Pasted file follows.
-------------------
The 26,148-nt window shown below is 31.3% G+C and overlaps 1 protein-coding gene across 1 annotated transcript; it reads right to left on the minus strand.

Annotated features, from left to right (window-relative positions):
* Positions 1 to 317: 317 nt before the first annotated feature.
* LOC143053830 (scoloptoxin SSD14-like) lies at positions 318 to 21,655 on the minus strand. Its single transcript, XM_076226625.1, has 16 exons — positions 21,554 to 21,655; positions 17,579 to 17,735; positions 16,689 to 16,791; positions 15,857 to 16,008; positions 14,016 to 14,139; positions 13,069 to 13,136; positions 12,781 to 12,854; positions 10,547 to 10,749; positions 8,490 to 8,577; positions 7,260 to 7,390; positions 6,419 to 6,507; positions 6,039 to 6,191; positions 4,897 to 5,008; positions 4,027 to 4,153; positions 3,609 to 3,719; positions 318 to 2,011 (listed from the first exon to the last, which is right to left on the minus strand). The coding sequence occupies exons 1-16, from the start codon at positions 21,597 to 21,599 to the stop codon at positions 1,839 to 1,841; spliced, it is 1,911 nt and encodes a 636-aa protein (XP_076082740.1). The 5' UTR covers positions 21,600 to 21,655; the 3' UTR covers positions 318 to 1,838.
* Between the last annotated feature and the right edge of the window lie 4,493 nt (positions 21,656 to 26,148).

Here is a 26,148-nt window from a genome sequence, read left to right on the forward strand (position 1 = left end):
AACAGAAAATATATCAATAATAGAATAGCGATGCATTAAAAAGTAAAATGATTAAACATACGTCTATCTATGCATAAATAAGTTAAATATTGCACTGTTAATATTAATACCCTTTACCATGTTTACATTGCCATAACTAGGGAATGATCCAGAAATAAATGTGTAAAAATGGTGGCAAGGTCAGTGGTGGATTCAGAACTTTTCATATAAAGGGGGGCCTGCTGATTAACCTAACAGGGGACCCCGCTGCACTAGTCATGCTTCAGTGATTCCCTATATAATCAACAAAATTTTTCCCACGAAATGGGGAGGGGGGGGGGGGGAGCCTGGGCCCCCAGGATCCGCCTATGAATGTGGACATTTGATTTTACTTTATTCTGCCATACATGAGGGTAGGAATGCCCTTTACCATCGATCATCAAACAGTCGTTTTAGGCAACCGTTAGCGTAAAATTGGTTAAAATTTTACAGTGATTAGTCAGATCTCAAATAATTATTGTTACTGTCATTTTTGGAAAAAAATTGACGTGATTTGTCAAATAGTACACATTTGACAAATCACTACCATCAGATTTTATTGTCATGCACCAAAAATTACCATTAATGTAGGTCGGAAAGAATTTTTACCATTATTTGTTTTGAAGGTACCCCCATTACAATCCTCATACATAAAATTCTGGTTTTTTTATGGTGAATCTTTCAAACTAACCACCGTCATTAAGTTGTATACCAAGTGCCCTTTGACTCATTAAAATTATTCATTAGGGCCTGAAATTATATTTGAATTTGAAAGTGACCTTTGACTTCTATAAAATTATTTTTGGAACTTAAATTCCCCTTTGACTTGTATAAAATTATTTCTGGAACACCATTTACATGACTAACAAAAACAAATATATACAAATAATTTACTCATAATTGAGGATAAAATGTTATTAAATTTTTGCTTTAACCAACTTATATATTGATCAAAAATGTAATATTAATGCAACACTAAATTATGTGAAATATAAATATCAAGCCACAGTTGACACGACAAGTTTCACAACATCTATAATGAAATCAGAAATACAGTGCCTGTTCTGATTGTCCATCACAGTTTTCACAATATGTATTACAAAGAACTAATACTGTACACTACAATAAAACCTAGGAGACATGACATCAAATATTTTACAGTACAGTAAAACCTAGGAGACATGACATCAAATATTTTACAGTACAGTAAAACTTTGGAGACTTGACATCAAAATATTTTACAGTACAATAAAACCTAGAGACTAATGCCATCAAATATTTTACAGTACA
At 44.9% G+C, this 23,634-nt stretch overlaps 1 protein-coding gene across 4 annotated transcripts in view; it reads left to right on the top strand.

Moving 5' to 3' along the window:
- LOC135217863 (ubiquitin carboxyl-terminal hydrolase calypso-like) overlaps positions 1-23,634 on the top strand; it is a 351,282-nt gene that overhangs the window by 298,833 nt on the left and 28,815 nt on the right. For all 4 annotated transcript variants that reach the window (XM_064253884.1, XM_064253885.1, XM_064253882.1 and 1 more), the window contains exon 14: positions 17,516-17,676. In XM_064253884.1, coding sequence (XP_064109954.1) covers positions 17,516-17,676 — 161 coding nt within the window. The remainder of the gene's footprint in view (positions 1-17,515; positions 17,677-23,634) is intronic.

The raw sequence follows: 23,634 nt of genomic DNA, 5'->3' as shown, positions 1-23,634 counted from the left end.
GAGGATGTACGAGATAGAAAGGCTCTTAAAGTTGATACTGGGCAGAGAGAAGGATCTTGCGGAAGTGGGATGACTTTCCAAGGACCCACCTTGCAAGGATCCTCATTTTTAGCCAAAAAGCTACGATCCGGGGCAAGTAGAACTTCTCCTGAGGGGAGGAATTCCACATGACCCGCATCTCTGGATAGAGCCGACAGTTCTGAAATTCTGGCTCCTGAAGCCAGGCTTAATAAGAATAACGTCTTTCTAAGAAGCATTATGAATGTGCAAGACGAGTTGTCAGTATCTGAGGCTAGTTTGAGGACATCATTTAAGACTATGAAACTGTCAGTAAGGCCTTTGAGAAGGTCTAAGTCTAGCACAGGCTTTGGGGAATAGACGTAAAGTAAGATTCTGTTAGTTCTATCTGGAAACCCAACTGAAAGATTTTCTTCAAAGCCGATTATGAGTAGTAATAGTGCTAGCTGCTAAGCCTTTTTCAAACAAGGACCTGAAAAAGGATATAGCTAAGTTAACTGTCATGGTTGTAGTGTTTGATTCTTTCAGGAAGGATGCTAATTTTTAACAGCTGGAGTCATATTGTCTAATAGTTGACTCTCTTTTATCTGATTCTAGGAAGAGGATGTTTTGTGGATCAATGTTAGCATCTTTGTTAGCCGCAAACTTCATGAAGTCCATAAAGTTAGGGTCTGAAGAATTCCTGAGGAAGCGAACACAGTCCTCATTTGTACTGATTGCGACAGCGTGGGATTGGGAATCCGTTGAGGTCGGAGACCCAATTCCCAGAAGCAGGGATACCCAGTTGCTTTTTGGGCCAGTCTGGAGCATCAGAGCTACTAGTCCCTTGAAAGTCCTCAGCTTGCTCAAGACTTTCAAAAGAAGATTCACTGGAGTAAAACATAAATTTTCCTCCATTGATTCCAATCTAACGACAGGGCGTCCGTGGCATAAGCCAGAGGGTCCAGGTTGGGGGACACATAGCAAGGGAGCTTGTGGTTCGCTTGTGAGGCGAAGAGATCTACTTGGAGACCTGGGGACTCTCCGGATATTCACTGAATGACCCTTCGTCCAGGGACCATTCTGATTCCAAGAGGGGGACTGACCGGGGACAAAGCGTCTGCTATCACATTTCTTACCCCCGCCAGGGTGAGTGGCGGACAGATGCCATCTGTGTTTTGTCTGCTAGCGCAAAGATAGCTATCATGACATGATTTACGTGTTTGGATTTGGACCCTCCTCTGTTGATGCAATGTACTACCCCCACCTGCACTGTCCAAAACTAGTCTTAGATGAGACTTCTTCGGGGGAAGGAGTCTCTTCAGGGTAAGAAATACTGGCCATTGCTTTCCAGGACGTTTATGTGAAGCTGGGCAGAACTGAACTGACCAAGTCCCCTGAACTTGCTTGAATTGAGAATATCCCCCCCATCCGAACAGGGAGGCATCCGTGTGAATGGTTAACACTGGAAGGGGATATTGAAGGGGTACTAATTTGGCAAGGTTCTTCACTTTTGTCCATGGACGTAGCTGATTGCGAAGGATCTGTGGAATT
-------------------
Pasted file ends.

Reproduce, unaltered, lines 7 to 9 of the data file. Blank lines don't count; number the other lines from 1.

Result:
AACAGAAAATATATCAATAATAGAATAGCGATGCATTAAAAAGTAAAATGATTAAACATACGTCTATCTATGCATAAATAAGTTAAATATTGCACTGTTAATATTAATACCCTTTACCATGTTTACATTGCCATAACTAGGGAATGATCCAGAAATAAATGTGTAAAAATGGTGGCAAGGTCAGTGGTGGATTCAGAACTTTTCATATAAAGGGGGGCCTGCTGATTAACCTAACAGGGGACCCCGCTGCACTAGTCATGCTTCAGTGATTCCCTATATAATCAACAAAATTTTTCCCACGAAATGGGGAGGGGGGGGGGGGGAGCCTGGGCCCCCAGGATCCGCCTATGAATGTGGACATTTGATTTTACTTTATTCTGCCATACATGAGGGTAGGAATGCCCTTTACCATCGATCATCAAACAGTCGTTTTAGGCAACCGTTAGCGTAAAATTGGTTAAAATTTTACAGTGATTAGTCAGATCTCAAATAATTATTGTTACTGTCATTTTTGGAAAAAAATTGACGTGATTTGTCAAATAGTACACATTTGACAAATCACTACCATCAGATTTTATTGTCATGCACCAAAAATTACCATTAATGTAGGTCGGAAAGAATTTTTACCATTATTTGTTTTGAAGGTACCCCCATTACAATCCTCATACATAAAATTCTGGTTTTTTTATGGTGAATCTTTCAAACTAACCACCGTCATTAAGTTGTATACCAAGTGCCCTTTGACTCATTAAAATTATTCATTAGGGCCTGAAATTATATTTGAATTTGAAAGTGACCTTTGACTTCTATAAAATTATTTTTGGAACTTAAATTCCCCTTTGACTTGTATAAAATTATTTCTGGAACACCATTTACATGACTAACAAAAACAAATATATACAAATAATTTACTCATAATTGAGGATAAAATGTTATTAAATTTTTGCTTTAACCAACTTATATATTGATCAAAAATGTAATATTAATGCAACACTAAATTATGTGAAATATAAATATCAAGCCACAGTTGACACGACAAGTTTCACAACATCTATAATGAAATCAGAAATACAGTGCCTGTTCTGATTGTCCATCACAGTTTTCACAATATGTATTACAAAGAACTAATACTGTACACTACAATAAAACCTAGGAGACATGACATCAAATATTTTACAGTACAGTAAAACCTAGGAGACATGACATCAAATATTTTACAGTACAGTAAAACTTTGGAGACTTGACATCAAAATATTTTACAGTACAATAAAACCTAGAGACTAATGCCATCAAATATTTTACAGTACA
At 44.9% G+C, this 23,634-nt stretch overlaps 1 protein-coding gene across 4 annotated transcripts in view; it reads left to right on the top strand.

Moving 5' to 3' along the window: